Dik (2003) gives an analysis of Greek nominative pronouns that suggests that there are occasion were even the […]
In a brief discussion published earlier this year, I noted, “Not all Greek verbs inflect as perfects.” I […]
Editor’s note: this article was originally published on the blog Old School Script. We have taken over its […]
Primary and secondary grammar classes teach that a transitive clause is a clause with an object: Rachel shattered […]
My audience didn’t do a particularly good job participating in the beginning quiz. Next time I’ll need to find some additional incentives.
In preparing for the SEBTS conference, Linguistics and New Testament Greek: Key Issues in the Current Debate, I […]
A few weeks ago I put a poll up on Twitter and another one on Facebook, asking whether people thought that a particular verb had the perfect as part of its inflectional paradigm.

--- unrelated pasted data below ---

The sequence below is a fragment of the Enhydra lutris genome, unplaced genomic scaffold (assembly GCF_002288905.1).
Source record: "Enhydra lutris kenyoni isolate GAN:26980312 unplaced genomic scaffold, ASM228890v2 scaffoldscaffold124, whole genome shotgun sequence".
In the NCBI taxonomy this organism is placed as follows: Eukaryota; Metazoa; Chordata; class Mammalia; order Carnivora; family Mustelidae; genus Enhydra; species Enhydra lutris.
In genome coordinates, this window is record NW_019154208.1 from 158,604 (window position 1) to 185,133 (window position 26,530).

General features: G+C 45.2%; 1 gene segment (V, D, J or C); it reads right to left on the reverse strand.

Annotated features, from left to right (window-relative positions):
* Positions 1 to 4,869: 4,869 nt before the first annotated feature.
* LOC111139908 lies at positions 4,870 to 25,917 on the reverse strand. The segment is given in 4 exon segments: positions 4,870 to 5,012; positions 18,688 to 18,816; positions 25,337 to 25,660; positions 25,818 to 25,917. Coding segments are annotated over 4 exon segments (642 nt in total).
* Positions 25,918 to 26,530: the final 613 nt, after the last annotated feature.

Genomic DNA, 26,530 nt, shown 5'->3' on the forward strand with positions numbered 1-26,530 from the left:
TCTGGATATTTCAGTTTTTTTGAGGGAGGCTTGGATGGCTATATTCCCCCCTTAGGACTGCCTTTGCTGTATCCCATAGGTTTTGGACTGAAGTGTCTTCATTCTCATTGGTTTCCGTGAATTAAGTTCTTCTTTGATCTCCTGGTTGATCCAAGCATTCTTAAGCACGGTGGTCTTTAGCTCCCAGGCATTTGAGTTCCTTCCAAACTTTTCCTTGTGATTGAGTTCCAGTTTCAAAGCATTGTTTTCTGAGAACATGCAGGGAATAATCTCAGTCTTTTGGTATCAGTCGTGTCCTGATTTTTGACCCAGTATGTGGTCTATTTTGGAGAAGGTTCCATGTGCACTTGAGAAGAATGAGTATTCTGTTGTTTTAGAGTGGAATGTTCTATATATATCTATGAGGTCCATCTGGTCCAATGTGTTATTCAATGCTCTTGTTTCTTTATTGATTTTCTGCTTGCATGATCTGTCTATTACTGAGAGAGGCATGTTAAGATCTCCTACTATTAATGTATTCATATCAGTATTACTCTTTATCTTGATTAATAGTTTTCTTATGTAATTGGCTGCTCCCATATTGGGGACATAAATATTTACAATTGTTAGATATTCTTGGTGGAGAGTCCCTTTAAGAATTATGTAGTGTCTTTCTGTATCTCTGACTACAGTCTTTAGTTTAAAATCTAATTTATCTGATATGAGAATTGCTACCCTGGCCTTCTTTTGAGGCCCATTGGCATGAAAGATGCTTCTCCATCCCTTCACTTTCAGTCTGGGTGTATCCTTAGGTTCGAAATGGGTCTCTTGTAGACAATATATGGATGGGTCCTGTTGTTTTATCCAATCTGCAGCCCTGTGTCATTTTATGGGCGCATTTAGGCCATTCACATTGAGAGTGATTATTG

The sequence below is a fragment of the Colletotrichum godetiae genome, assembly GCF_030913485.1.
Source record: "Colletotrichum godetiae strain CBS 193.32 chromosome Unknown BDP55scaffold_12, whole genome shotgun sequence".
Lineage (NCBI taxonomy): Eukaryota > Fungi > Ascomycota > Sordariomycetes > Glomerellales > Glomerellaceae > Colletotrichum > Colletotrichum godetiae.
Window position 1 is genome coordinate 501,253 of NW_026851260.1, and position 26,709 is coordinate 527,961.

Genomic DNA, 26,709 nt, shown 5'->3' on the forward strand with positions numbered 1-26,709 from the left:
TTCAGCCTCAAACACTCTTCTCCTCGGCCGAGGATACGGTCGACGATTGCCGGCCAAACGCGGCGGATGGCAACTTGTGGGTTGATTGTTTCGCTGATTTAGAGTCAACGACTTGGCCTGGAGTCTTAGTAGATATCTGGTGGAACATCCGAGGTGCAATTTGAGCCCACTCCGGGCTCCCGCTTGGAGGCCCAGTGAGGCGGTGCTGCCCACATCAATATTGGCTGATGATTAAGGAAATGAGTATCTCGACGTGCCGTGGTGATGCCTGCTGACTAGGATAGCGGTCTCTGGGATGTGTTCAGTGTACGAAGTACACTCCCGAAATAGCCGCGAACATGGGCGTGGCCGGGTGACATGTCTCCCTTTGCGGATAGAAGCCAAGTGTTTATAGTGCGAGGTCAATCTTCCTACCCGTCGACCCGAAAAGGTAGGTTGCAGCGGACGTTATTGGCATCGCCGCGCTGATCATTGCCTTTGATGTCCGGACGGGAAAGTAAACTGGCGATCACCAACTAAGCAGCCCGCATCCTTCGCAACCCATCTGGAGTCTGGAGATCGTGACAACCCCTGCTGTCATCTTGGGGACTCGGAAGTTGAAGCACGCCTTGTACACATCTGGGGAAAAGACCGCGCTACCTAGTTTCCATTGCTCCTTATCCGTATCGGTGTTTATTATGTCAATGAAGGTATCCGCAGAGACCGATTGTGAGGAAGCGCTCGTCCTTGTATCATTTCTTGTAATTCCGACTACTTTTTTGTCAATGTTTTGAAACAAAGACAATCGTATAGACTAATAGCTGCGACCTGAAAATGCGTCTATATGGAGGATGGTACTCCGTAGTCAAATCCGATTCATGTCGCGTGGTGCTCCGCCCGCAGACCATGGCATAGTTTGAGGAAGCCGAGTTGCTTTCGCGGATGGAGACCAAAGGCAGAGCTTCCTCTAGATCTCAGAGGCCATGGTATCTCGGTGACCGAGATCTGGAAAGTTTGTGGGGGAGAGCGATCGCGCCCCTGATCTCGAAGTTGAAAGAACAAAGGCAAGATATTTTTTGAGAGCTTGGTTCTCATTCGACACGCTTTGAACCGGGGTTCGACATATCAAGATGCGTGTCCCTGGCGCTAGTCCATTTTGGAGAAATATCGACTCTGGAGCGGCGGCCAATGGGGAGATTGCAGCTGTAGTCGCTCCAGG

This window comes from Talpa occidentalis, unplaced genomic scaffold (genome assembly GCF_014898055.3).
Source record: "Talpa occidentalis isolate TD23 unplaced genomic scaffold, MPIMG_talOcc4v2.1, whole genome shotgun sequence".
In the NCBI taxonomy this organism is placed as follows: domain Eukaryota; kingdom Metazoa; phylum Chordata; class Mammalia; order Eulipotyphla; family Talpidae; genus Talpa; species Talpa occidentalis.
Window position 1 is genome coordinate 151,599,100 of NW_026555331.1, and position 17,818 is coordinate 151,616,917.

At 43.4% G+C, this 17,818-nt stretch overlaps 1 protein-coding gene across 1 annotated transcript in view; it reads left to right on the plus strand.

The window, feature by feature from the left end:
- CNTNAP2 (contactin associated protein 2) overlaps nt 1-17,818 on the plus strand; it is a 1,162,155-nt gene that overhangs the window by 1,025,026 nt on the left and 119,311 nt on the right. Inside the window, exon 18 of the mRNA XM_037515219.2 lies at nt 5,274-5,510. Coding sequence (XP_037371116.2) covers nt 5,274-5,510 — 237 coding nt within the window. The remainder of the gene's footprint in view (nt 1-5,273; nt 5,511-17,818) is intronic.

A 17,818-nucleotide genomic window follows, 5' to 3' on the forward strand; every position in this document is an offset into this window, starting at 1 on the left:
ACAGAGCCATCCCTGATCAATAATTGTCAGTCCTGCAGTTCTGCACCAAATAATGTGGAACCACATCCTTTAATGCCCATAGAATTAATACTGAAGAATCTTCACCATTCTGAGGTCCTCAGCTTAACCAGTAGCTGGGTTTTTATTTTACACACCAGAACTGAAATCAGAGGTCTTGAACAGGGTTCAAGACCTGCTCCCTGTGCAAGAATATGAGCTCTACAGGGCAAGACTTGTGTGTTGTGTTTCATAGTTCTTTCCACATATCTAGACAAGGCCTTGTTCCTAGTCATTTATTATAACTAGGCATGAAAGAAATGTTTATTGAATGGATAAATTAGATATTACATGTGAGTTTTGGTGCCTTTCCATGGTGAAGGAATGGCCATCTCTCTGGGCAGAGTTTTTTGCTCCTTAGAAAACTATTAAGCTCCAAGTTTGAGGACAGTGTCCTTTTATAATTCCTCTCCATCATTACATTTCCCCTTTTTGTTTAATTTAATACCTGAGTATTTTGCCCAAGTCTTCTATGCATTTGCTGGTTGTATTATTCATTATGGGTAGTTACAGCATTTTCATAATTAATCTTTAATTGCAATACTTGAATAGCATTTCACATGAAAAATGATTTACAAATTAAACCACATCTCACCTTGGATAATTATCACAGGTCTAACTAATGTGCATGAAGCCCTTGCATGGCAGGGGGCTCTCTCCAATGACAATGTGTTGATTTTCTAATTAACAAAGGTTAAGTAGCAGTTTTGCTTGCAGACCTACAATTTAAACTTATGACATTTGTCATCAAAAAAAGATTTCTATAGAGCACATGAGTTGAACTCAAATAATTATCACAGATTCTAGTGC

But there’s a far simpler explanation of the data that does not need Porter’s overwrought prominence model.
Can you imagine how much more complicated it could have been for Elmer Fudd to figure out if its rabbit season or duck season?
Telicity tests and syntactic diagnostics are surprisingly relevant for understanding the semantics of the Ancient Greek perfect.